Denver, CO – By Hector Gutierrez, Rocky Mountain News
January 8, 2004
Occupants of a small home leveled by an explosion near downtown tried to leave the house after smelling a strong gas odor but were unable to get out in time, a resident said Wednesday.
Miguel Angel Cardoza, 5, suffered serious burns to his face, arms and legs in Tuesday night’s explosion, and is being treated at Children’s Hospital, said Maria Ortiz, the boy’s cousin.
Ortiz said she and seven others were able to escape serious injuries. They include her 20-month-old daughter and children ages 9 years and 4 months.
Ortiz, 21, had returned home from school Tuesday night when she noticed a strong odor. She was talking to other family members about it and decided to call a hospital nurse line.
“I told (the nurse) it smelled like gas, and that it was strong,” Ortiz said. “She told me, ‘The best thing you should do is get out of the house.’ “
As Ortiz and relatives were rounding up other family members an explosion ripped through the duplex at 832 Kalamath St.
“We didn’t hear noise because it was like the air pushed us out,” said Ortiz, who is four months pregnant. Ortiz said that the door fell on her and knocked her down. The blast singed hair and skin of other family members.
“We lost everything – papers, the titles to our vehicles. The only (things) we have is the clothes on our backs,” said Ortiz whose family had lived in the rental home for three months.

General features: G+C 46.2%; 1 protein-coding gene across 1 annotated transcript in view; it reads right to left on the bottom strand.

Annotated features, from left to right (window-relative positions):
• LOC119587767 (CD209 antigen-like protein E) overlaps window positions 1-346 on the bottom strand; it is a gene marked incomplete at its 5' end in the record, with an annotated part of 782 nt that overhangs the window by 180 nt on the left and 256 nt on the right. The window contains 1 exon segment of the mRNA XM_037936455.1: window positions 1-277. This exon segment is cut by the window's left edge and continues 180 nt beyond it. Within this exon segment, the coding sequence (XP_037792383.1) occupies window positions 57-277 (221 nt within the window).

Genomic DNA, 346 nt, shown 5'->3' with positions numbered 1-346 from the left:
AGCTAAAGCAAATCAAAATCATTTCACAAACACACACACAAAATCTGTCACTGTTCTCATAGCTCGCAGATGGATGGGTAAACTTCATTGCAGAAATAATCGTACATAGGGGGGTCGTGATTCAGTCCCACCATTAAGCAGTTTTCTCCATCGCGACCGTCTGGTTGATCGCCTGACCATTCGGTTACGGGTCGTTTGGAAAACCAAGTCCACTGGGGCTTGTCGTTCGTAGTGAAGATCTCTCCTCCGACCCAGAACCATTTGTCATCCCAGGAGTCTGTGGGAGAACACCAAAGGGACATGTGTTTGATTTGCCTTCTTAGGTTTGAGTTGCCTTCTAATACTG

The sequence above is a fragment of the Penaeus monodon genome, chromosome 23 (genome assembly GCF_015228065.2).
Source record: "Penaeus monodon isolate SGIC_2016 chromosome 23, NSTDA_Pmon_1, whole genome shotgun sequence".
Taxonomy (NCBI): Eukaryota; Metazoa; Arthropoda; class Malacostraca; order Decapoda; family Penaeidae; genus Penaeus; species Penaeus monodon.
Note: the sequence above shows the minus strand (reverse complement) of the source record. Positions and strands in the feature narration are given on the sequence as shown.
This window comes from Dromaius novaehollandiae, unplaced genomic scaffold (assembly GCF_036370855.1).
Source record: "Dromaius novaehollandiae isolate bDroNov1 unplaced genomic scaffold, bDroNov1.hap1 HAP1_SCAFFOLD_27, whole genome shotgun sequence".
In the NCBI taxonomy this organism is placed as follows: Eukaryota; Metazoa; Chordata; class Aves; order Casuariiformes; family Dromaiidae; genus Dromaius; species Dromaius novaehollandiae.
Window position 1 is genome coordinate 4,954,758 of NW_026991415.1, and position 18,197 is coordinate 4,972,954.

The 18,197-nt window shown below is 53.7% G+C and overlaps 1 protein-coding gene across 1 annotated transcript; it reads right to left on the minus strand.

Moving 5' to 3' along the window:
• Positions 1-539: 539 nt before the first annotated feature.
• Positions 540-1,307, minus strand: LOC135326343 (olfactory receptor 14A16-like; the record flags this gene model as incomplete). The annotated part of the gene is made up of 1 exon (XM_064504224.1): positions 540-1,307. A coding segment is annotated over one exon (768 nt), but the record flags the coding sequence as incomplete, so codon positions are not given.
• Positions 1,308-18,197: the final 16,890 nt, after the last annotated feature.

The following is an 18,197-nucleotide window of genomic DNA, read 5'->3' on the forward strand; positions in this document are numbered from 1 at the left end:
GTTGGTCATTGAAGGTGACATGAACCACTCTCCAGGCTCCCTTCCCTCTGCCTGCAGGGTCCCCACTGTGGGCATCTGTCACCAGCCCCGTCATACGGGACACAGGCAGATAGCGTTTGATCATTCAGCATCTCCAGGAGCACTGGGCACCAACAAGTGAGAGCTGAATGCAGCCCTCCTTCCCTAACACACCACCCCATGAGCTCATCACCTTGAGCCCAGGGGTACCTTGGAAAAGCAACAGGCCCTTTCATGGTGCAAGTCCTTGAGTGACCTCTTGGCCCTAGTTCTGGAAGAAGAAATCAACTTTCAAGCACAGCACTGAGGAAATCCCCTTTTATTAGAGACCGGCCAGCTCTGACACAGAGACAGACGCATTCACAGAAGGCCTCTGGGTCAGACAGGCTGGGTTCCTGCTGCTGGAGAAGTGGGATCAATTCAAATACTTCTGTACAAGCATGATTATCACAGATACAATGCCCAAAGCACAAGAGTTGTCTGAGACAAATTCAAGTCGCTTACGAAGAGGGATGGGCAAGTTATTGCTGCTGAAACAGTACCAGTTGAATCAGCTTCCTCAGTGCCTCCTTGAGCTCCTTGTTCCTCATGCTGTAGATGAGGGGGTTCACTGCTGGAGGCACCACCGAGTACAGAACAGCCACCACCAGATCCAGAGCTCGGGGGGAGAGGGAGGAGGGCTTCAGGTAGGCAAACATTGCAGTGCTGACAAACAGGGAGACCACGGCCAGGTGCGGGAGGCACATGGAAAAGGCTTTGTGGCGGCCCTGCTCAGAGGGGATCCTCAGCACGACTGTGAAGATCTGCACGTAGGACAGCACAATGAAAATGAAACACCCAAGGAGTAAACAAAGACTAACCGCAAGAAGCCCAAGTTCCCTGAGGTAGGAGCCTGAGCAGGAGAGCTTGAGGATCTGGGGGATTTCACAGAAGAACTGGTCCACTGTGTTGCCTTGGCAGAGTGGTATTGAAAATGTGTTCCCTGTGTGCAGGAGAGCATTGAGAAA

The Mile High Chapter of the American Red Cross is providing vouchers for the residents to buy clothing and stay at a hotel.
Ortiz and her relatives escaped, but her pet Chihuahua, Bruno, is missing.
“I guess we’re alive, and that’s a good thing,” she said.
Fire investigators haven’t determined the source of the blast but natural gas could be the cause, said Lt. Philip Champagne, fire department spokesman.
Neighbors told investigators they also noticed a smell of natural gas “within 15 minutes of the explosion,” the lieutenant said. Other neighbors smelled the gas hours earlier but no one reported it.
One resident, Marjorie Martinez, who lives two houses away from the duplex, noticed a strong smell when she got up from bed about 3 a.m. Tuesday.
“I said, ‘It smells like gas is leaking,’ ” said Martinez, 86. “I checked, and I said, ‘It’s not coming from in here.’ “